07
September
2020
|
14:52
Europe/Amsterdam

NUS Centre for Trusted Internet and Community organises first ever citizens’ dialogue on the future of the Internet in Singapore

The event will be part of the largest global citizens’ dialogue ever held

The Centre for Trusted Internet and Community (CTIC) at the National University of Singapore (NUS) will be organising the Singapore leg of the first- ever “We, the Internet” Global Citizens’ Dialogue on Saturday, 10 October, to discuss the topic of “The Future of the Internet”. Led by Dr Natalie Pang, CTIC Principal Investigator and Senior Lecturer from the Department of Communications and New Media at the NUS Faculty of Arts and Social Sciences, this event is part of the largest global citizens’ dialogue ever held.

We The Internet Global Citizens' Dialogue.jpg

The Dialogue aims to give rise to a citizen's voice on the development of the Internet on a global scale.

Initiated by Missions Publiques – an independent company whose mission is to integrate citizens’ voices into decision-making – the “We, the Internet” Global Citizens’ Dialogue aims to give rise to a citizen’s voice on the development of the Internet through a process of citizen deliberation and participatory democracy on a global scale. 78 countries, such as India, Peru and Canada, have responded to join the event. The 10th of October will see 100 citizens from every country – whether they have Internet access or not – invited to the local legs of the Dialogue to learn, discuss and decide what will make the Internet a better tool for them in the years to come.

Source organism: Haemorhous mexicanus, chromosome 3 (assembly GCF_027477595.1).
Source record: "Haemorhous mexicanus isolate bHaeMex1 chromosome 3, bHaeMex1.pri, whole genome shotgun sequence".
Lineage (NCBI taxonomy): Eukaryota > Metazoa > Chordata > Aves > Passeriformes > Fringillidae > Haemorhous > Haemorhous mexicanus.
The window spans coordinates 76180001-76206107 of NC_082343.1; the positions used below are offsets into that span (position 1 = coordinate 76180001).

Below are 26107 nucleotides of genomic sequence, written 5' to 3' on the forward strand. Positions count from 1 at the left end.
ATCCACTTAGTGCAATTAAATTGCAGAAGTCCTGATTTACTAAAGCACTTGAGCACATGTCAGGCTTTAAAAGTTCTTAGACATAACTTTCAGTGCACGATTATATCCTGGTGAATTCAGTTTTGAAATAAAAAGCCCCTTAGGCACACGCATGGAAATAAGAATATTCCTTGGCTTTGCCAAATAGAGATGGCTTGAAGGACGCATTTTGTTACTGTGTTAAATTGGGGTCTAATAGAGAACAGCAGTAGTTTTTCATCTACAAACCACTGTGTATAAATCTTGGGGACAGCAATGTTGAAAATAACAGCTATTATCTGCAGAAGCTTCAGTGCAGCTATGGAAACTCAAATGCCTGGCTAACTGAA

At a time when the Internet is becoming the backbone of our social interactions, the current pandemic reflects the urgency of this discussion. Most of the themes of the dialogue will therefore be addressed through the prism of COVID-19: digital identity, the digital public sphere, digital inclusiveness and artificial intelligence. All participating countries will conduct a 5th session on a digital topic in line with their economic, social or political context. 

Dr Pang said, "The Internet pervades so many aspects of our lives. It impacts how we work, our relationships with family and friends, and how we engage with issues. This is an opportunity for citizens to voice their concerns and participate in shaping how the Internet will continue to evolve.” 

Discussions will result in informed citizen recommendations to be submitted to decision-makers at the local, regional and international levels. The results of the deliberation will be submitted to the Internet Governance Forum 2020 – a global multi-stakeholder platform that facilitates the discussion of public policy issues pertaining to the Internet – under the theme “Internet United”. 

The “We, the Internet” project is coordinated by a coalition of leading global partners such as European institutions (European Commission, Council of Europe), UNESCO, Internet Society, Wikimedia Foundation, World Wide Web Foundation, World Economic Forum, the Swiss and German governments and private sector actors such as Google and Facebook.

To register for the dialogue, visit tinyurl.com/wetheinternetsg